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Coffee and Cream

I was recently reminded of an excellent math problem involving mixtures.

Imagine yourself sitting in front of a cup of coffee and a cup of cream. Suppose you take a spoonful of cream, pour it into the coffee, and stir it up. Now once that’s thoroughly mixed, you take a spoonful of the mixture and pour it back into the cream. Then you mix that up.

After all of this, is there more more coffee in the cream, more cream in the coffee, or equal amounts in both?


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  1. kIMbER-ly says:

    Does anyone know the correct answer?
    I picked there’s more cream in the coffee…

    Hope I am right!!

  2. Jonathan Schwartz says:

    I remember this problem!

  3. MrHonner says:

    Ah, but do you remember the solution?

  4. […] 2, 2010 MrHonner Leave a comment Go to comments I offered a classic mixture problem–Coffee and Cream–and I suppose it is appropriate that the poll results show a mixture of opinions.  Although […]

  5. […] colleague, Scott Matthews, offered a very elegant solution to the Coffee and Cream mixture problem in response to the straight-forward solution I put forward.  As he commented: […]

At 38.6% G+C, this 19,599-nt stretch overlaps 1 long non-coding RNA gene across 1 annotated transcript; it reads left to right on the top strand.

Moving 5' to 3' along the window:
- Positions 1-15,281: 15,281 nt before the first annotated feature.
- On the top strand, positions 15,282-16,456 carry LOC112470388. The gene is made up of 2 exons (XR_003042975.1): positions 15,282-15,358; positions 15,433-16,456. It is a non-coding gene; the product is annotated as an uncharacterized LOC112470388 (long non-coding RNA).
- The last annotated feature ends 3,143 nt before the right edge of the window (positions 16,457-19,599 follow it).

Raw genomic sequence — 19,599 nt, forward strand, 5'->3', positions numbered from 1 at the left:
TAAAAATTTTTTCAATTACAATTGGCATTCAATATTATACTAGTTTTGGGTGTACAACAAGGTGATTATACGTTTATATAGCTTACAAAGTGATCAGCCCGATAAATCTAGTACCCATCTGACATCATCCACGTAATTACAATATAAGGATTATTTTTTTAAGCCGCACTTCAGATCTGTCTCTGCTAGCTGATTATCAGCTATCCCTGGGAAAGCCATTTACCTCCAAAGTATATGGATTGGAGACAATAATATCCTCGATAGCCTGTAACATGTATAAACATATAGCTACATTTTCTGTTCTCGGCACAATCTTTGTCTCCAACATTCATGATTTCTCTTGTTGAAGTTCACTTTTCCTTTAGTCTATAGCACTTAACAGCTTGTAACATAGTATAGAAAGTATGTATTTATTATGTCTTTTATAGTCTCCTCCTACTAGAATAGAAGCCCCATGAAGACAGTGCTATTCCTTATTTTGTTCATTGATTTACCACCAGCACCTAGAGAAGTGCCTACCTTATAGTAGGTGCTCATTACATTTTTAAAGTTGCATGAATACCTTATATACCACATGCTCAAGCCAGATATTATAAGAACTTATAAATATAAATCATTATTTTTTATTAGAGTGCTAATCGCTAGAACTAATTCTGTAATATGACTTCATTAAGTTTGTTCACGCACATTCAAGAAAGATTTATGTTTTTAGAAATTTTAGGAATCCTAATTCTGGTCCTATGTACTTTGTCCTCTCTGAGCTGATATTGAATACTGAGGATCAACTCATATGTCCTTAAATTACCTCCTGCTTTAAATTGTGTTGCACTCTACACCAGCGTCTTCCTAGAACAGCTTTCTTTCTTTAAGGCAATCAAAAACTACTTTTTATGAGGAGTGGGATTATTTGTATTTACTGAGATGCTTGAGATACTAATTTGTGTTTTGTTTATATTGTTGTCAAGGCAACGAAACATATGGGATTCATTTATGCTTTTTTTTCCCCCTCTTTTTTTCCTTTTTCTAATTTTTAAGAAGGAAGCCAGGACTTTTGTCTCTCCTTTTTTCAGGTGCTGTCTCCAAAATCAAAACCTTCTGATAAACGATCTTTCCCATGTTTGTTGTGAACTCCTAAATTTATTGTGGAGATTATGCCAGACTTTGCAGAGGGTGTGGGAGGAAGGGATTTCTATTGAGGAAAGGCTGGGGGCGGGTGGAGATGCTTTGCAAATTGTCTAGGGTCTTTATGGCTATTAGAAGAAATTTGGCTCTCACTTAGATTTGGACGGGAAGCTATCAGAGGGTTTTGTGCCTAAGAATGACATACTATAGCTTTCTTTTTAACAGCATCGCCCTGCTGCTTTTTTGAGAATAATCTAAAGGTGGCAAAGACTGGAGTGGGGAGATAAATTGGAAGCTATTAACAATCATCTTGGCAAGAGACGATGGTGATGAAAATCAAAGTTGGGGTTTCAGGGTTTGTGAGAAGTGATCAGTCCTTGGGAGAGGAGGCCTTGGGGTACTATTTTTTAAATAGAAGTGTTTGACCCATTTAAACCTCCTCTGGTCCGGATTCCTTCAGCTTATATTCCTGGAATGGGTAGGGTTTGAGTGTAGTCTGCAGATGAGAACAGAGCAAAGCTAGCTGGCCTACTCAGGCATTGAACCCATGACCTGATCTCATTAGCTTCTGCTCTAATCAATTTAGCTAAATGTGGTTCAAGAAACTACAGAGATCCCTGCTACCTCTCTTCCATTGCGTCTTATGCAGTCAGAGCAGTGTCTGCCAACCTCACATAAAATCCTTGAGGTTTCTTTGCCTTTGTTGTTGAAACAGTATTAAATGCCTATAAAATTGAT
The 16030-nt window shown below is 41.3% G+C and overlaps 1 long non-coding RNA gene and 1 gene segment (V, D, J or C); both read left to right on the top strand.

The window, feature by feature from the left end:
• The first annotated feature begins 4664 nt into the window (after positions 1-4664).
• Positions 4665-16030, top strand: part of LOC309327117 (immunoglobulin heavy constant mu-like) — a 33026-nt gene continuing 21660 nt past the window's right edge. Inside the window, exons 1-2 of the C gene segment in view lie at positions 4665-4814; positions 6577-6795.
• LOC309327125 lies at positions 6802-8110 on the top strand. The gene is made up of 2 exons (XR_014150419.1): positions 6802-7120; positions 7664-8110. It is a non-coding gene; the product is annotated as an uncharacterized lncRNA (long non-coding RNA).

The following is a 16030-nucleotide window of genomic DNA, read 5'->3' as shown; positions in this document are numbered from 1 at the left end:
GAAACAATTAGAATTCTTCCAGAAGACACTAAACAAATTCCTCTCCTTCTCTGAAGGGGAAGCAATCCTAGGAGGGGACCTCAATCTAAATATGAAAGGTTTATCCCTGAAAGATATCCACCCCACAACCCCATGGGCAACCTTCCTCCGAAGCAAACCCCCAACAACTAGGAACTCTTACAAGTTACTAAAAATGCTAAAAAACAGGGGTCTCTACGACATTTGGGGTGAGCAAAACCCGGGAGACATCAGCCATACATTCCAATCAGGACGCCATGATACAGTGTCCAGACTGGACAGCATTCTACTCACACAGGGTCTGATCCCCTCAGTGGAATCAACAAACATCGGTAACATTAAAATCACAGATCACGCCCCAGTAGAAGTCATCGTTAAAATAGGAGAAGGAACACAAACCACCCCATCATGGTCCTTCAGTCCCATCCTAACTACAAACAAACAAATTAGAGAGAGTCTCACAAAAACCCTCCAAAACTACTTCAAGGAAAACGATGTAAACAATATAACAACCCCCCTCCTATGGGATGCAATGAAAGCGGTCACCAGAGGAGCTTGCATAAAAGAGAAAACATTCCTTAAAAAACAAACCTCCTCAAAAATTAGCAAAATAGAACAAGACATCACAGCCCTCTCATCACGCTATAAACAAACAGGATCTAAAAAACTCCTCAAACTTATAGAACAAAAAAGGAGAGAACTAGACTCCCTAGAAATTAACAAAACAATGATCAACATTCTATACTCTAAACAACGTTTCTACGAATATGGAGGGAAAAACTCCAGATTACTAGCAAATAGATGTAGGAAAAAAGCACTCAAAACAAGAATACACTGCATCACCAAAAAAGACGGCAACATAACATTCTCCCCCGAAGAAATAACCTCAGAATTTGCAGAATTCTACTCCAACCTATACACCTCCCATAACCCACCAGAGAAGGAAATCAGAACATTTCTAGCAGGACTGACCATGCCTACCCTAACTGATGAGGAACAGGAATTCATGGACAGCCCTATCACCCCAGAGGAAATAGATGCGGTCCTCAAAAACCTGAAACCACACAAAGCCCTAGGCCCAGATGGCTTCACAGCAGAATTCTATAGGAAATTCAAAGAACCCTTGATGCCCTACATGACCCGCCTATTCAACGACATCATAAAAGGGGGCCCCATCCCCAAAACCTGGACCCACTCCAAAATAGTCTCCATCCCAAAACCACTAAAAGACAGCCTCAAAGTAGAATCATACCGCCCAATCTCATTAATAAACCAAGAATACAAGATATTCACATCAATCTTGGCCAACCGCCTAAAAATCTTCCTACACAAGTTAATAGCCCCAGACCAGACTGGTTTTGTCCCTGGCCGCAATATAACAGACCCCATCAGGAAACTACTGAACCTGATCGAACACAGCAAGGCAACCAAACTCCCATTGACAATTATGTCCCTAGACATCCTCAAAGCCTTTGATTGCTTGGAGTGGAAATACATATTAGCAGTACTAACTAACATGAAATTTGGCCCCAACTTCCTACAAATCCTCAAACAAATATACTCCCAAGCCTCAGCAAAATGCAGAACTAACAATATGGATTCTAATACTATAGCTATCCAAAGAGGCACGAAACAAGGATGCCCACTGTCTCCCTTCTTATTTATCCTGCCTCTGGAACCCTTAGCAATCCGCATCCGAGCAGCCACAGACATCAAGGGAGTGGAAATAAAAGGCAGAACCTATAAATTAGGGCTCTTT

6. Amrisha says:

    I found a similar problem on the quantitative math section of the common admission test (CAT) in India. its a ratio problem, the mixture transfered back takes mostly coffee (since the mixture is mostly coffee) and leaves a large amount of cream. the cream cup get mostly coffee the way it works out, the amount of coffee transfered back is the same as the amount of cream left behind.

    the ratios are equal

  7. […] result got me thinking about ways to visualize proportions.  Since I’ve been thinking about mixture problems recently, I thought I’d create my […]

  8. […] have looked at several solutions to the classic Coffee and Cream mixture […]

  9. Prof. W. says:

    Imagine you have 2 units of coffee and 2 units of cream. Take 1 unit of cream and mix it into the coffee. So now the coffee cup is 2 units coffee, 1 unit cream. Now take 1 unit from the coffee cup (which is 1/3 units cream and 2/3 units coffee) and return it to the original cup. Do the math. The coffee cup now has 2/3 units cream and 4/3 units coffee. Therefore, the cream cup now has 4/3 units cream and 4/3 units coffee. The ratios are the same. Note that the result will be the same regardless of the original amounts of each liquid.

  10. MrHonner says:

    Thanks for the response. Your solution is similar to the “Straightforward” solution below.

    Moreover, if instead of assuming there are 2 units of each, a remarkable think happens when you assume there is only 1 unit of each–see the “Make a Wish” solution.

    Lastly, I encourage you check out my colleague’s very elegant solution that doesn’t bother with actual amounts.

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